With temperatures soaring in Hampton Roads it’s important to keep yourself and your pets safe. According to PETA,
In 2019 alone, fifty-three animals endured heat–related deaths and another 126 were rescued from the heat.
Keep your pet safe with the following tips from the ASPCA:
- Know the symptoms of overheating in pets, which include excessive panting or difficulty breathing, increased heart and respiratory rate, drooling, mild weakness, stupor or even collapse. Symptoms can also include seizures, bloody diarrhea and vomit along with an elevated body temperature of over 104 degrees.
- Animals with flat faces, like Pugs and Persian cats, are more susceptible to heat stroke since they cannot pant as effectively. These pets, along with the elderly, the overweight, and those with heart or lung diseases, should be kept cool in air-conditioned rooms as much as possible.
- Never leave your animals alone in a parked vehicle. Not only can it lead to fatal heat stroke, it is illegal in several states!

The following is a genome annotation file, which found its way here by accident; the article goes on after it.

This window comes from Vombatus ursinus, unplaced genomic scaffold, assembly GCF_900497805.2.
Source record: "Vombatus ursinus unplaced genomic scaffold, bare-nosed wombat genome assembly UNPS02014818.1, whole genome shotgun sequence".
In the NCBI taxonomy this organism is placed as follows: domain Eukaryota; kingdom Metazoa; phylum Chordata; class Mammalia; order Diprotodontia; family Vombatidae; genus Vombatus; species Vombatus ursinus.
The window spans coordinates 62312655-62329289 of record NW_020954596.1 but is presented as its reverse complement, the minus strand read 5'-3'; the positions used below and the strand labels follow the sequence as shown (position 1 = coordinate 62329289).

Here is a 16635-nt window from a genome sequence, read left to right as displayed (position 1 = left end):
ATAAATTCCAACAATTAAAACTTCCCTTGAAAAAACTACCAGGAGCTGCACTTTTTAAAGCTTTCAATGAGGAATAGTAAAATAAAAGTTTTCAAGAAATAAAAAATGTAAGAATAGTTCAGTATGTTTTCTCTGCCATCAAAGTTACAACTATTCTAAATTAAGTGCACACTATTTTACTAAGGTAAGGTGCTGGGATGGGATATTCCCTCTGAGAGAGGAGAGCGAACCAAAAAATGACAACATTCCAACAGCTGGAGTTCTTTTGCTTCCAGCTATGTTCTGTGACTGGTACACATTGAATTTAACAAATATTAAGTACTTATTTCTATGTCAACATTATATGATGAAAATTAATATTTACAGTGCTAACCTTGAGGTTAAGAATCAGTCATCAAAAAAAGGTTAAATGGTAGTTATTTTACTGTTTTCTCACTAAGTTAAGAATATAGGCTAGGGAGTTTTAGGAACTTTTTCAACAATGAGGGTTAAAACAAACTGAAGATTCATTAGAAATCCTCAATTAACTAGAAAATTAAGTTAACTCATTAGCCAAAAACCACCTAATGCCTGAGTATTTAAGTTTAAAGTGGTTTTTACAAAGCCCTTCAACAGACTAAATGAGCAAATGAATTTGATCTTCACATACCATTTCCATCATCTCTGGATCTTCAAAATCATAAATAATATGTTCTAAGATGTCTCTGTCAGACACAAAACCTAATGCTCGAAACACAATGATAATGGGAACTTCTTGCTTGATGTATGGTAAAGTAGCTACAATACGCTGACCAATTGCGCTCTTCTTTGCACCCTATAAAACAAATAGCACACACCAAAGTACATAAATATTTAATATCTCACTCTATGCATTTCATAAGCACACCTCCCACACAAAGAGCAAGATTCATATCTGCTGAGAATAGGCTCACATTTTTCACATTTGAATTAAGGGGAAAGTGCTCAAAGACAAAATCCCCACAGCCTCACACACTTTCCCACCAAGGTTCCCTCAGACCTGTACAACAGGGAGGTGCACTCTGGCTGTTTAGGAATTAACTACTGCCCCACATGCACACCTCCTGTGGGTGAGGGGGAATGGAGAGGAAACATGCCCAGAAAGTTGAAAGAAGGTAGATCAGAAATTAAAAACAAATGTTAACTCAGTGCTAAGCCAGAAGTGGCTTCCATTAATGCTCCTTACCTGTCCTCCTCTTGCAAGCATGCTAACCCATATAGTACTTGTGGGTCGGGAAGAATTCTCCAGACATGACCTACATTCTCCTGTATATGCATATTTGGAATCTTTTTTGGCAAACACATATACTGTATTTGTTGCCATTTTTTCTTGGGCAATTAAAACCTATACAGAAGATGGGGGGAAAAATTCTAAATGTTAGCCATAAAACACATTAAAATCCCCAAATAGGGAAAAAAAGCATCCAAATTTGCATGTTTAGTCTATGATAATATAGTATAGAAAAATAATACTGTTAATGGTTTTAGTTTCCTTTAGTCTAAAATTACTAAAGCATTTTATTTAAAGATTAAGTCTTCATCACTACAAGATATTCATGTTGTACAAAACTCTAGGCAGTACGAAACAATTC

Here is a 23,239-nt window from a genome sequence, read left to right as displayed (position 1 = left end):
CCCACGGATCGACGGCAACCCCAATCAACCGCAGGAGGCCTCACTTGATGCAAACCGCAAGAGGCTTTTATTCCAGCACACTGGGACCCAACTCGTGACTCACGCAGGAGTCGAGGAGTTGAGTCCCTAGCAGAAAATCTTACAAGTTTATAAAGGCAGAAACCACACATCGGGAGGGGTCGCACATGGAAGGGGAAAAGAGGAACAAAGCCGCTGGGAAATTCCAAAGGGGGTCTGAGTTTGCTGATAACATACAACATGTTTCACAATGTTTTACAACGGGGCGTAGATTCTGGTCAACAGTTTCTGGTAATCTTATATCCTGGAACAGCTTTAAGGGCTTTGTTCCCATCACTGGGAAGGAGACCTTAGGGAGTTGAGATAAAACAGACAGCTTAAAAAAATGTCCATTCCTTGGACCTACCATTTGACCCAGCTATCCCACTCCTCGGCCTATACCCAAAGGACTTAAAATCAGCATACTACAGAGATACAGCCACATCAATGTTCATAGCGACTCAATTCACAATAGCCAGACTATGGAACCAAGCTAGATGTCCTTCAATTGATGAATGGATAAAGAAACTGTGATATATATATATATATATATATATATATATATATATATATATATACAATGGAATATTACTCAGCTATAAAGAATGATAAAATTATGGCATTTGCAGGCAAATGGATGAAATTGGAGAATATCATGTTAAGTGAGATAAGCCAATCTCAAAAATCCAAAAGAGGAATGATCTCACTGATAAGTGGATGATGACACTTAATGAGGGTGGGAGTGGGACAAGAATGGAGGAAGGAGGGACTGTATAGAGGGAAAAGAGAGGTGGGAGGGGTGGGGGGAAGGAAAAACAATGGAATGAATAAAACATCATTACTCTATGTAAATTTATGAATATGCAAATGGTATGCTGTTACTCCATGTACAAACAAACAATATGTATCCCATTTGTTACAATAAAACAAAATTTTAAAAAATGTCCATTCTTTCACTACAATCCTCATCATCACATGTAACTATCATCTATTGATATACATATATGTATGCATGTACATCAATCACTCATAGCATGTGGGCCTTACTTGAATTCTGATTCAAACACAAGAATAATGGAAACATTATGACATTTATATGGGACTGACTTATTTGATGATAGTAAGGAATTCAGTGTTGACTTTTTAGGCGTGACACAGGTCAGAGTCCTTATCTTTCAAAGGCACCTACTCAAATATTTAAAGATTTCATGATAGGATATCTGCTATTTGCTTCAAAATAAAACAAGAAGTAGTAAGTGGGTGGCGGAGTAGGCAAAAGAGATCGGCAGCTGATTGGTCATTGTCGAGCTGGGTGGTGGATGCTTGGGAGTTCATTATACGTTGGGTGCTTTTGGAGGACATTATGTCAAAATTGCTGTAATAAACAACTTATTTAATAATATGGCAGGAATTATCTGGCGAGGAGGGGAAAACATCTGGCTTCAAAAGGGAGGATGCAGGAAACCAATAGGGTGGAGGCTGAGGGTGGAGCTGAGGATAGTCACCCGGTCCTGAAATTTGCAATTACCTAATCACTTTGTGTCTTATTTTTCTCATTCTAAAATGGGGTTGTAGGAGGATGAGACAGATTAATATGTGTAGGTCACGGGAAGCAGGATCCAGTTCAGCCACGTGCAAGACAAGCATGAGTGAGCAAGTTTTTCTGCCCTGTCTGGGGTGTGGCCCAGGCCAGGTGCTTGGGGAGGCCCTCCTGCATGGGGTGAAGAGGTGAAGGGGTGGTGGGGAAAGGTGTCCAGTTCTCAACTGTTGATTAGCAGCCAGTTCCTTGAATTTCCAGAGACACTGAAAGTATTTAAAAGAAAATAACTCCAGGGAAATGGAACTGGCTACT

- Do not leave pets unsupervised around a pool—not all dogs are good swimmers. Introduce your pets to water gradually and make sure they wear flotation devices when on boats. Rinse your dog off after swimming to remove chlorine or salt from his fur, and try to keep your dog from drinking pool water, which contains chlorine and other chemicals.
- Open unscreened windows pose a real danger to pets, who often fall out of them. Keep all unscreened windows or doors in your home closed, and make sure adjustable screens are tightly secured.
- Feel free to trim longer hair on your dog, but never shave your dog: The layers of dogs’ coats protect them from overheating and sunburn. Brushing cats more often than usual can prevent problems caused by excessive heat. And be sure that any sunscreen or insect repellent product you use on your pets is labeled specifically for use on animals.
- When the temperature is very high, don’t let your dog linger on hot asphalt. Being so close to the ground, your pooch’s body can heat up quickly, and sensitive paw pads can burn. Keep walks during these times to a minimum.
For more, visit ASPCA.com.